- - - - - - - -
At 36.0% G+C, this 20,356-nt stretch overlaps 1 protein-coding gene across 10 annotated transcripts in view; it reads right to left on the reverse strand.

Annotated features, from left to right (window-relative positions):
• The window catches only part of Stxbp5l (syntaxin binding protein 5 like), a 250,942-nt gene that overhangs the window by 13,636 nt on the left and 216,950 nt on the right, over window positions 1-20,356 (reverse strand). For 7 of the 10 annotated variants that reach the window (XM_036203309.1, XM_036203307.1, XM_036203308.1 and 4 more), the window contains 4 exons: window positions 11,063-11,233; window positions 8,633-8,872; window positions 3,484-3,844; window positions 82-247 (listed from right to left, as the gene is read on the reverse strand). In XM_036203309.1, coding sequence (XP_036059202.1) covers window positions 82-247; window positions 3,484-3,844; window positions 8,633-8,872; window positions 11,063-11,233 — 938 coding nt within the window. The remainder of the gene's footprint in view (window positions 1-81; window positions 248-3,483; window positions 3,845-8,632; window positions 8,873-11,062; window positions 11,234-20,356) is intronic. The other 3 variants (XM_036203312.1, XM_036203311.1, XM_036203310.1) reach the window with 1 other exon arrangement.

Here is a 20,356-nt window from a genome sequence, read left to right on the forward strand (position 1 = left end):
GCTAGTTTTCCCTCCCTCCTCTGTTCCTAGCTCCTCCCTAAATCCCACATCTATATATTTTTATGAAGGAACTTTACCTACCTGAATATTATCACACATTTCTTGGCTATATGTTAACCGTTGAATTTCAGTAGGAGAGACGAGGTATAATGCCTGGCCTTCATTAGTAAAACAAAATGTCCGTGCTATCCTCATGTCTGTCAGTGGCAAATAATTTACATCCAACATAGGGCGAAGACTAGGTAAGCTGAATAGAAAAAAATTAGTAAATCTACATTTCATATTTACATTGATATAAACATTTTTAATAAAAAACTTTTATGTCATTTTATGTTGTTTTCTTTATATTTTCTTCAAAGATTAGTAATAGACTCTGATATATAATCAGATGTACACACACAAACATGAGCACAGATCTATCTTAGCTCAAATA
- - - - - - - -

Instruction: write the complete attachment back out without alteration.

At 36.0% G+C, this 20,356-nt stretch overlaps 1 protein-coding gene across 10 annotated transcripts in view; it reads right to left on the reverse strand.

Annotated features, from left to right (window-relative positions):
• The window catches only part of Stxbp5l (syntaxin binding protein 5 like), a 250,942-nt gene that overhangs the window by 13,636 nt on the left and 216,950 nt on the right, over window positions 1-20,356 (reverse strand). For 7 of the 10 annotated variants that reach the window (XM_036203309.1, XM_036203307.1, XM_036203308.1 and 4 more), the window contains 4 exons: window positions 11,063-11,233; window positions 8,633-8,872; window positions 3,484-3,844; window positions 82-247 (listed from right to left, as the gene is read on the reverse strand). In XM_036203309.1, coding sequence (XP_036059202.1) covers window positions 82-247; window positions 3,484-3,844; window positions 8,633-8,872; window positions 11,063-11,233 — 938 coding nt within the window. The remainder of the gene's footprint in view (window positions 1-81; window positions 248-3,483; window positions 3,845-8,632; window positions 8,873-11,062; window positions 11,234-20,356) is intronic. The other 3 variants (XM_036203312.1, XM_036203311.1, XM_036203310.1) reach the window with 1 other exon arrangement.

Here is a 20,356-nt window from a genome sequence, read left to right on the forward strand (position 1 = left end):
GCTAGTTTTCCCTCCCTCCTCTGTTCCTAGCTCCTCCCTAAATCCCACATCTATATATTTTTATGAAGGAACTTTACCTACCTGAATATTATCACACATTTCTTGGCTATATGTTAACCGTTGAATTTCAGTAGGAGAGACGAGGTATAATGCCTGGCCTTCATTAGTAAAACAAAATGTCCGTGCTATCCTCATGTCTGTCAGTGGCAAATAATTTACATCCAACATAGGGCGAAGACTAGGTAAGCTGAATAGAAAAAAATTAGTAAATCTACATTTCATATTTACATTGATATAAACATTTTTAATAAAAAACTTTTATGTCATTTTATGTTGTTTTCTTTATATTTTCTTCAAAGATTAGTAATAGACTCTGATATATAATCAGATGTACACACACAAACATGAGCACAGATCTATCTTAGCTCAAATA